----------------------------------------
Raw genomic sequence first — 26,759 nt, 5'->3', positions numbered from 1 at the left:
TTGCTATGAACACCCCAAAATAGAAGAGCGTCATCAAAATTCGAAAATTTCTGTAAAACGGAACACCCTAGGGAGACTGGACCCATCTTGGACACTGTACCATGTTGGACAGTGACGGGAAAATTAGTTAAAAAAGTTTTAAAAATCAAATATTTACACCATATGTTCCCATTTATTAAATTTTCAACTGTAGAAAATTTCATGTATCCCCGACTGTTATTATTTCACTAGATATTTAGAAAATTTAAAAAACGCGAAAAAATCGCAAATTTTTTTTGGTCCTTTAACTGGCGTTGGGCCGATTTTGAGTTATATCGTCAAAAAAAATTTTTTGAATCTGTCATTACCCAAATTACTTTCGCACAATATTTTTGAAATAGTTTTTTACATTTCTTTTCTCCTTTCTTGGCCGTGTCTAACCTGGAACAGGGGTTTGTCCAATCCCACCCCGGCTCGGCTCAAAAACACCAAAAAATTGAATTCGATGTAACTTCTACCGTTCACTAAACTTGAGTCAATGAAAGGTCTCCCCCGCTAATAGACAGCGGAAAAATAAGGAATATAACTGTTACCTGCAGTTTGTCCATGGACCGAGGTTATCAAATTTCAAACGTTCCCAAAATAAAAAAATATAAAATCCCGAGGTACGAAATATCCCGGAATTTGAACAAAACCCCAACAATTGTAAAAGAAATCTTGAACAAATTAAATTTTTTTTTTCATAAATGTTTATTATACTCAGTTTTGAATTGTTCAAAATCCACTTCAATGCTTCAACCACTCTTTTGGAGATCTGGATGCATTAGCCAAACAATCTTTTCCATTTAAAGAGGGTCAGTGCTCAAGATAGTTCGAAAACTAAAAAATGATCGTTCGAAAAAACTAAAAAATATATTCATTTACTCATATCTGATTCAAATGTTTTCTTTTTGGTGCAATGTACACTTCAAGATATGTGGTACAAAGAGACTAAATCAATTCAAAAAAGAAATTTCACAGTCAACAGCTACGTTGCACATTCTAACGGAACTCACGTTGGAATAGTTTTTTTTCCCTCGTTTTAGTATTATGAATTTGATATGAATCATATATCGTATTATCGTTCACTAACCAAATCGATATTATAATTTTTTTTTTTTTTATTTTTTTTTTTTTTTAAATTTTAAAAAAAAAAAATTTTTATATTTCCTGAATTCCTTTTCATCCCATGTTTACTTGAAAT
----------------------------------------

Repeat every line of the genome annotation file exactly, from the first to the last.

Raw genomic sequence first — 26,759 nt, 5'->3', positions numbered from 1 at the left:
TTGCTATGAACACCCCAAAATAGAAGAGCGTCATCAAAATTCGAAAATTTCTGTAAAACGGAACACCCTAGGGAGACTGGACCCATCTTGGACACTGTACCATGTTGGACAGTGACGGGAAAATTAGTTAAAAAAGTTTTAAAAATCAAATATTTACACCATATGTTCCCATTTATTAAATTTTCAACTGTAGAAAATTTCATGTATCCCCGACTGTTATTATTTCACTAGATATTTAGAAAATTTAAAAAACGCGAAAAAATCGCAAATTTTTTTTGGTCCTTTAACTGGCGTTGGGCCGATTTTGAGTTATATCGTCAAAAAAAATTTTTTGAATCTGTCATTACCCAAATTACTTTCGCACAATATTTTTGAAATAGTTTTTTACATTTCTTTTCTCCTTTCTTGGCCGTGTCTAACCTGGAACAGGGGTTTGTCCAATCCCACCCCGGCTCGGCTCAAAAACACCAAAAAATTGAATTCGATGTAACTTCTACCGTTCACTAAACTTGAGTCAATGAAAGGTCTCCCCCGCTAATAGACAGCGGAAAAATAAGGAATATAACTGTTACCTGCAGTTTGTCCATGGACCGAGGTTATCAAATTTCAAACGTTCCCAAAATAAAAAAATATAAAATCCCGAGGTACGAAATATCCCGGAATTTGAACAAAACCCCAACAATTGTAAAAGAAATCTTGAACAAATTAAATTTTTTTTTTCATAAATGTTTATTATACTCAGTTTTGAATTGTTCAAAATCCACTTCAATGCTTCAACCACTCTTTTGGAGATCTGGATGCATTAGCCAAACAATCTTTTCCATTTAAAGAGGGTCAGTGCTCAAGATAGTTCGAAAACTAAAAAATGATCGTTCGAAAAAACTAAAAAATATATTCATTTACTCATATCTGATTCAAATGTTTTCTTTTTGGTGCAATGTACACTTCAAGATATGTGGTACAAAGAGACTAAATCAATTCAAAAAAGAAATTTCACAGTCAACAGCTACGTTGCACATTCTAACGGAACTCACGTTGGAATAGTTTTTTTTCCCTCGTTTTAGTATTATGAATTTGATATGAATCATATATCGTATTATCGTTCACTAACCAAATCGATATTATAATTTTTTTTTTTTTTATTTTTTTTTTTTTTTAAATTTTAAAAAAAAAAAATTTTTATATTTCCTGAATTCCTTTTCATCCCATGTTTACTTGAAAT